On May 25, the long-awaited report by senior civil servant Sue Gray was published. Miss Gray had been commissioned by the Prime Minister to look into lockdown parties in and around Downing Street that took place in 2020 when the United Kingdom was in the deepest lockdown. Why did Boris Johnson select Sue Gray, of all people? Presumably, he knows her well and regards her as an anodyne civil servant: the type who is not wont to rock the boat. In these presuppositions he was correct. Gray is as dull as her name.
The Police had investigated parties attended by Mr Johnson, as well as gatherings that he was not present at. Johnson attended at least three soirées. There were eight other gatherings that he did not go to. Some took place at his official residence, Number 10 Downing Street, London. Some took place elsewhere in Whitehall. Whitehall is the street that contains several British Government ministries and is a synecdoche of the civil service. The officers of the law fined the PM and the Chancellor of the Exchequer (Rishi Sunak) over their attendance at parties in breach of the law. The fines were a derisory GBP 50 per person. The maximum fine is GBP 10,000. Johnson and Sunak could have contested the fines in court. Had they been exonerated, then neither would have had to shell out a brass farthing. But had they been convicted they would have had to pay the fine plus a surcharge of several hundred pounds, and they would have had a criminal record.
Miss Gray waited till the officers of the law had completed their investigations before she published her findings. Leaks from her team suggested that her report would eviscerate Johnson, and he would be obliged to tender his resignation to Her Majesty the Queen.
What did Miss Gray conclude? She found that Johnson attended three parties, and they really were social gatherings and not work events, as he had maintained when the story first broke in December 2021. Copious quantities of spirituous liquor were imbibed. Several politicians and bureaucrats were in a crapulous state. One was so inebriated that he vomited. Two men got into a minor fistfight. On one occasion, the party carried on until 4 am. That was April 2021. It was the day of the funeral of His Royal Highness Prince Philip. Prince Philip was the husband of the Queen. Her Britannic Majesty had to sit socially distanced at the funeral of her late husband, and yet Johnson and his crew were making merry and breaking his own coronavirus laws with gay abandon. Johnson and his camarilla were perfectly cognizant that what they were doing was in gross violation of the law that he had framed himself. Indeed, Johnson had announced it from a podium. There was subterfuge involved. Johnson's aide told people to bring alcohol into the place in suitcases to avoid suspicion and to leave by the back entrance, so journalists would not see them in a state of drunkenness. They met for revelry and not for any work discussion. In-person meetings were firmly discouraged anyway. These were evenings of wild debauchery. The security staff and cleaners were verbally abused by the revellers. These were nights of bacchanalia.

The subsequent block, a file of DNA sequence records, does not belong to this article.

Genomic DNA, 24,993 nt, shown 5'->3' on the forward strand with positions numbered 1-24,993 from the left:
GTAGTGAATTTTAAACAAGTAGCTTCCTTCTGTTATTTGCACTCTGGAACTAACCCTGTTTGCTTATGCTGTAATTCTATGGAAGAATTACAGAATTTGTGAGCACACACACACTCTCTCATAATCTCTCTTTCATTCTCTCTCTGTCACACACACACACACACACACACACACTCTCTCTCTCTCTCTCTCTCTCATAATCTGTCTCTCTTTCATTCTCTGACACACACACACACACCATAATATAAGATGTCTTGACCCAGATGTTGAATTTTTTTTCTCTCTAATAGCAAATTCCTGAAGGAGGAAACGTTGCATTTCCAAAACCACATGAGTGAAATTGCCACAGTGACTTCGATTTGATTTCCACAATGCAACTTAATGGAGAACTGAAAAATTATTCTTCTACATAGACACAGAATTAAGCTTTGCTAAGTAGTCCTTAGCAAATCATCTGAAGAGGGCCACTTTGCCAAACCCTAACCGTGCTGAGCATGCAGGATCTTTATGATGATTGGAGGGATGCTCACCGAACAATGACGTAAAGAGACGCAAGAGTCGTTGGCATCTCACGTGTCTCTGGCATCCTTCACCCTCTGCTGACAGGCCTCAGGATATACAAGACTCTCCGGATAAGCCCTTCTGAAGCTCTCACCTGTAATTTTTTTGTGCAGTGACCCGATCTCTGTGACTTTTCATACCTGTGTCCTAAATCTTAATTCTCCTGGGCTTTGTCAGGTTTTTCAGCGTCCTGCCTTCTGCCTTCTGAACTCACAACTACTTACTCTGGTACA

Photographs have been published of Johnson at the parties. His former guru Dominic Cummings had turned against him. Johnson says he has apologised for his wrongdoing. His strategy is to concede and move on.